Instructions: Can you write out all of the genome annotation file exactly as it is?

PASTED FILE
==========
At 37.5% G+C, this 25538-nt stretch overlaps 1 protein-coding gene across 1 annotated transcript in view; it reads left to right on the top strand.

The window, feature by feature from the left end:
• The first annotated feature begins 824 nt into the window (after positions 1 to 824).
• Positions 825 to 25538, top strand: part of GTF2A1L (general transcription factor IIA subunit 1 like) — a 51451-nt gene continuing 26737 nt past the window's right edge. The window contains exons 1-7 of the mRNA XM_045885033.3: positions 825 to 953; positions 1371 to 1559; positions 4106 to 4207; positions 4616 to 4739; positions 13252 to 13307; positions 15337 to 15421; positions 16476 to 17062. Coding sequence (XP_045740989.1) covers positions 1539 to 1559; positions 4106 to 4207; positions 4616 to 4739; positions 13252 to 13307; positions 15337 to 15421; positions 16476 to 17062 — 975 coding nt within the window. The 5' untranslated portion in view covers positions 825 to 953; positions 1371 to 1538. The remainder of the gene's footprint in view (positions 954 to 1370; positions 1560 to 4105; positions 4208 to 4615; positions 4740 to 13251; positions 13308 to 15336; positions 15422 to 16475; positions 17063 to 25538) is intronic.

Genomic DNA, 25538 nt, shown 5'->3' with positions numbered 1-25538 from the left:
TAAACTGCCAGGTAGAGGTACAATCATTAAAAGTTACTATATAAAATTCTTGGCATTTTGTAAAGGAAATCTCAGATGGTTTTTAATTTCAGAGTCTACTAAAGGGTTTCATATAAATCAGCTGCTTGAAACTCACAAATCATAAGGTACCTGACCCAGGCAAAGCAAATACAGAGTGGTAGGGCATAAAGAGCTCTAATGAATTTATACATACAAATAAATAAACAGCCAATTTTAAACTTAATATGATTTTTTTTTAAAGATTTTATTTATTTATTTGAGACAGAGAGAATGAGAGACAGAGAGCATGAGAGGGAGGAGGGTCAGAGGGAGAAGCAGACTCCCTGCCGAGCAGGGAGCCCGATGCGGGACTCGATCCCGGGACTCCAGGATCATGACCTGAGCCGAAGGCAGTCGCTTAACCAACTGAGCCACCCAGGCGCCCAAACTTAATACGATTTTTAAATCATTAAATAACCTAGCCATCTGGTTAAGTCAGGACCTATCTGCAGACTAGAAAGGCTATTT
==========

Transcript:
At 37.5% G+C, this 25538-nt stretch overlaps 1 protein-coding gene across 1 annotated transcript in view; it reads left to right on the top strand.

The window, feature by feature from the left end:
• The first annotated feature begins 824 nt into the window (after positions 1 to 824).
• Positions 825 to 25538, top strand: part of GTF2A1L (general transcription factor IIA subunit 1 like) — a 51451-nt gene continuing 26737 nt past the window's right edge. The window contains exons 1-7 of the mRNA XM_045885033.3: positions 825 to 953; positions 1371 to 1559; positions 4106 to 4207; positions 4616 to 4739; positions 13252 to 13307; positions 15337 to 15421; positions 16476 to 17062. Coding sequence (XP_045740989.1) covers positions 1539 to 1559; positions 4106 to 4207; positions 4616 to 4739; positions 13252 to 13307; positions 15337 to 15421; positions 16476 to 17062 — 975 coding nt within the window. The 5' untranslated portion in view covers positions 825 to 953; positions 1371 to 1538. The remainder of the gene's footprint in view (positions 954 to 1370; positions 1560 to 4105; positions 4208 to 4615; positions 4740 to 13251; positions 13308 to 15336; positions 15422 to 16475; positions 17063 to 25538) is intronic.

Genomic DNA, 25538 nt, shown 5'->3' with positions numbered 1-25538 from the left:
TAAACTGCCAGGTAGAGGTACAATCATTAAAAGTTACTATATAAAATTCTTGGCATTTTGTAAAGGAAATCTCAGATGGTTTTTAATTTCAGAGTCTACTAAAGGGTTTCATATAAATCAGCTGCTTGAAACTCACAAATCATAAGGTACCTGACCCAGGCAAAGCAAATACAGAGTGGTAGGGCATAAAGAGCTCTAATGAATTTATACATACAAATAAATAAACAGCCAATTTTAAACTTAATATGATTTTTTTTTAAAGATTTTATTTATTTATTTGAGACAGAGAGAATGAGAGACAGAGAGCATGAGAGGGAGGAGGGTCAGAGGGAGAAGCAGACTCCCTGCCGAGCAGGGAGCCCGATGCGGGACTCGATCCCGGGACTCCAGGATCATGACCTGAGCCGAAGGCAGTCGCTTAACCAACTGAGCCACCCAGGCGCCCAAACTTAATACGATTTTTAAATCATTAAATAACCTAGCCATCTGGTTAAGTCAGGACCTATCTGCAGACTAGAAAGGCTATTT